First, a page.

Study

Higher plant species richness and vegetation cover found in ‘spray windows’ than in the sprayed part of the field centre of cereal fields in western Germany

  • Published source details Wehke S., Zoldan J.W., Frankenberg T. & Ruthsatz B. (2006) Possibilities of farming to promote weed flora in the western Hunsrück (Germany). Pages 57-65 in: Möglichkeiten und Grenzen der Ökologisierung der Landwirtschaft - Wissenschaftliche Grundlagen und praktische Erfahrungen – Beiträge aus dem Arbeitskreis. Mitteilungen der Biologischen Bundesanstalt für Land- und Forstwirtschaft, Berlin.

Actions

This study is summarised as evidence for the following.

Action Category

Reduce fertilizer, pesticide or herbicide use generally

Action Link
Farmland Conservation
  1. Reduce fertilizer, pesticide or herbicide use generally

    A replicated, controlled study in 2000-2001 on cereal fields of three different farms in western Germany (Wehke et al. 2006) found that both plant species richness and vegetation cover was higher in plots not sprayed with herbicide (spray windows) than in the sprayed part of the field centre. The increase in species richness in spray windows was similar for all five different plant categories considered. Whereas vegetation cover of herbs increased from 10% (field centre) to 50% (spray windows), no such increase was observed for grass cover. Note that no statistical analyses were performed on these data. Spray windows were created as unsprayed plots in the centre of arable fields on one integrated and two conventionally managed farms. Plant species richness and vegetation cover were recorded in both ‘spray windows’ and the sprayed part of the field. Plants were categorized as belonging to five different groups: Red-listed species, declining species, unthreatened arable weeds, arable ruderal species and non-arable ruderal species. Information about crop rotation and herbicide application was obtained directly from the farmers.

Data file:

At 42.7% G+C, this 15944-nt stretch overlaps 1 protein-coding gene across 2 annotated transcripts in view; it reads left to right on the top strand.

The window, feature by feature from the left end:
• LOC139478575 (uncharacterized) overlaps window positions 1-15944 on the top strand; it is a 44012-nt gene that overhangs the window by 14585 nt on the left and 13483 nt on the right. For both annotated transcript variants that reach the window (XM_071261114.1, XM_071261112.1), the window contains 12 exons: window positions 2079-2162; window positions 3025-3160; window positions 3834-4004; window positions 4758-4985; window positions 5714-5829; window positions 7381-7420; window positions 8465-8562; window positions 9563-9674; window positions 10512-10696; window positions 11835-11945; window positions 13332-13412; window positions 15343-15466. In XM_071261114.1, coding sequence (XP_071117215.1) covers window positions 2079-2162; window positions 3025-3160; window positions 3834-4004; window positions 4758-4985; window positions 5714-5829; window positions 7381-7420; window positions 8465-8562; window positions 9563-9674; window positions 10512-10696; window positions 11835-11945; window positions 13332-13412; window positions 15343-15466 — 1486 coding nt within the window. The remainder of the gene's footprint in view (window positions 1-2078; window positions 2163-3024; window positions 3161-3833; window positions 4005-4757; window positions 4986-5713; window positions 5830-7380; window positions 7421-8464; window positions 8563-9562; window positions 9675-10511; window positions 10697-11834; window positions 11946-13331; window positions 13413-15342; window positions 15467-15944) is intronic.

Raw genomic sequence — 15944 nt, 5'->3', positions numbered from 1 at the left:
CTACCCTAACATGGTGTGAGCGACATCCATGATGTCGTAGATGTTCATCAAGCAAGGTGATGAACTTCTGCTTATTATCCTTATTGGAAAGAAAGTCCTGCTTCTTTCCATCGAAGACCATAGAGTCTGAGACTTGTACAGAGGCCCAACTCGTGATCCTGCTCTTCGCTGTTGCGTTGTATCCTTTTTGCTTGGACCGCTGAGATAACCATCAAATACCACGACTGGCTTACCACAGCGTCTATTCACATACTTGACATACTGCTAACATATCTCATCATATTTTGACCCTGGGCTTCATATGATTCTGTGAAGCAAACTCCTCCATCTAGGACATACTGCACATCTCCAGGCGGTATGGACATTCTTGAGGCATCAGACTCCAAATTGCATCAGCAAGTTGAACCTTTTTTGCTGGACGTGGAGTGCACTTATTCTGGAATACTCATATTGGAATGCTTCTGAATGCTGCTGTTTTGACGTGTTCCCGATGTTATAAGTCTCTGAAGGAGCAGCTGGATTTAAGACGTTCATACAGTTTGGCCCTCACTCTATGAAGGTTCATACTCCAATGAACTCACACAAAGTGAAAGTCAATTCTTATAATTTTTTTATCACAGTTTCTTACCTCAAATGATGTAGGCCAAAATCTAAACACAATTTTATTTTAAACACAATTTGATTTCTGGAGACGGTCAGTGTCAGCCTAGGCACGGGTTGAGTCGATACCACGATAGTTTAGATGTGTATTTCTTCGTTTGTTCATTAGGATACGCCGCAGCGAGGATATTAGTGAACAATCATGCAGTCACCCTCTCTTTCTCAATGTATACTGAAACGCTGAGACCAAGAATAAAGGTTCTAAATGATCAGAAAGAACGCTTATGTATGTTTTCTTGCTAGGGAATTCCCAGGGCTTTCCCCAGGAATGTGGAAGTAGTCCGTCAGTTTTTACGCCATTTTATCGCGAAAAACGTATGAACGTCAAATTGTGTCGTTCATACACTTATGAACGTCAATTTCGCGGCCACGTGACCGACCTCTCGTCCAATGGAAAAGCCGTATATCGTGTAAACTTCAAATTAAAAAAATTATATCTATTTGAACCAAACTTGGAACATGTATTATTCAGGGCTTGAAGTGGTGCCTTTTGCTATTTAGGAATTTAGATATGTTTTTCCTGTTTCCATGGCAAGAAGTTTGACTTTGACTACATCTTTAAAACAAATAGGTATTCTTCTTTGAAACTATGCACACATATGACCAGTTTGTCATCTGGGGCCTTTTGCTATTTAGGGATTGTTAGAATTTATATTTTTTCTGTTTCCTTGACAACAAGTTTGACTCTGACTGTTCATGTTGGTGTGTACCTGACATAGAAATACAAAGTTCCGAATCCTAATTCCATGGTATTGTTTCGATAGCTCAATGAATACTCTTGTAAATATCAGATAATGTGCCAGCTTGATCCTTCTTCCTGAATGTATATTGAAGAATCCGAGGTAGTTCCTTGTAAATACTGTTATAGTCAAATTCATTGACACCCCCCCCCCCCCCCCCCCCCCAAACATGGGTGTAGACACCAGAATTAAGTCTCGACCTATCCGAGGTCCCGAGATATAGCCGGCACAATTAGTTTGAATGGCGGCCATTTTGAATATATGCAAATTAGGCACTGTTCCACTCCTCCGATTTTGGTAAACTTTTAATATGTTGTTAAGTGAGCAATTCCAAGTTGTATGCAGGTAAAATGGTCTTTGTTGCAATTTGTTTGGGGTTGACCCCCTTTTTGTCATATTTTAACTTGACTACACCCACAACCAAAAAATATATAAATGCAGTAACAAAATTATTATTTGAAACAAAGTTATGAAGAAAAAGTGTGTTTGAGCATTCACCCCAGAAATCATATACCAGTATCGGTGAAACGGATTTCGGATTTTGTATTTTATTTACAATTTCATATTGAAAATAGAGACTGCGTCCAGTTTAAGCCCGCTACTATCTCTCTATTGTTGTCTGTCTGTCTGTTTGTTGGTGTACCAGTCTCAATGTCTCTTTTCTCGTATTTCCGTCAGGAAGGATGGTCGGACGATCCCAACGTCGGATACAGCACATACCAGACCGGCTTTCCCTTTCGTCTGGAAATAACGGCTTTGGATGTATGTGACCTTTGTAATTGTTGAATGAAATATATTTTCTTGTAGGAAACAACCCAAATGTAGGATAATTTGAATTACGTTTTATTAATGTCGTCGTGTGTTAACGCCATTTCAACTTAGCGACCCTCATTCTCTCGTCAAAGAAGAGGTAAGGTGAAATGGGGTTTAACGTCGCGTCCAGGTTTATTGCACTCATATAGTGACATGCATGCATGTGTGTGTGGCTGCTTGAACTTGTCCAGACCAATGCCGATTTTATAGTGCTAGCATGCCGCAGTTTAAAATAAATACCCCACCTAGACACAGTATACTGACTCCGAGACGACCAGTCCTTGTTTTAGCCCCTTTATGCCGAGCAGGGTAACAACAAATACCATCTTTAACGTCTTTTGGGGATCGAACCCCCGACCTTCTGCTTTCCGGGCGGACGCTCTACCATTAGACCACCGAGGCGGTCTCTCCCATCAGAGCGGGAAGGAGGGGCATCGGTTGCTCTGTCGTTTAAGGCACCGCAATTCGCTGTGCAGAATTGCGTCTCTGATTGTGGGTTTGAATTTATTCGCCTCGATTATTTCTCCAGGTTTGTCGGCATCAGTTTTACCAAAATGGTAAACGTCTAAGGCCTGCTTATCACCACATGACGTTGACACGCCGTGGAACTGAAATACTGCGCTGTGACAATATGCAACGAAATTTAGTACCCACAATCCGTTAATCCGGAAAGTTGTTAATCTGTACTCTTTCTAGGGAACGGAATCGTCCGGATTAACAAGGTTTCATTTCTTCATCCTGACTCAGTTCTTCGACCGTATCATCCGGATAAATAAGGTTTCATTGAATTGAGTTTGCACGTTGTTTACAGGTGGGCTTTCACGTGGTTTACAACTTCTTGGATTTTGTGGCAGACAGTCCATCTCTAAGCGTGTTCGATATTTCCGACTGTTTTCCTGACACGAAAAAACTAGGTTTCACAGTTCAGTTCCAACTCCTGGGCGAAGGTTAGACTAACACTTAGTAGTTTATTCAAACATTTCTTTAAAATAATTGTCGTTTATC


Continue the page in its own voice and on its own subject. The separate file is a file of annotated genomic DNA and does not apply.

Output references

What Works in Conservation

What Works in Conservation provides expert assessments of the effectiveness of actions, based on summarised evidence, in synopses. Subjects covered so far include amphibians, birds, terrestrial mammals, forests, peatland and control of freshwater invasive species. More are in progress.

More about What Works in Conservation

Download free PDF or purchase
The Conservation Evidence Journal

The Conservation Evidence Journal

An online, free to publish in, open-access journal publishing results from research and projects that test the effectiveness of conservation actions.

Read latest volume: Volume 17

Go to the CE Journal

Subscribe to our newsletter

Please add your details if you are interested in receiving updates from the Conservation Evidence team about new papers, synopses and opportunities.

Who uses Conservation Evidence?

Meet some of the evidence champions

Endangered Landscape Programme Red List Champion - Arc Kent Wildlife Trust The Rufford Foundation Save the Frogs - Ghana Bern wood Supporting Conservation Leaders National Biodiversity Network Sustainability Dashboard Frog Life The international journey of Conservation - Oryx British trust for ornithology Cool Farm Alliance UNEP AWFA Butterfly Conservation People trust for endangered species Vincet Wildlife Trust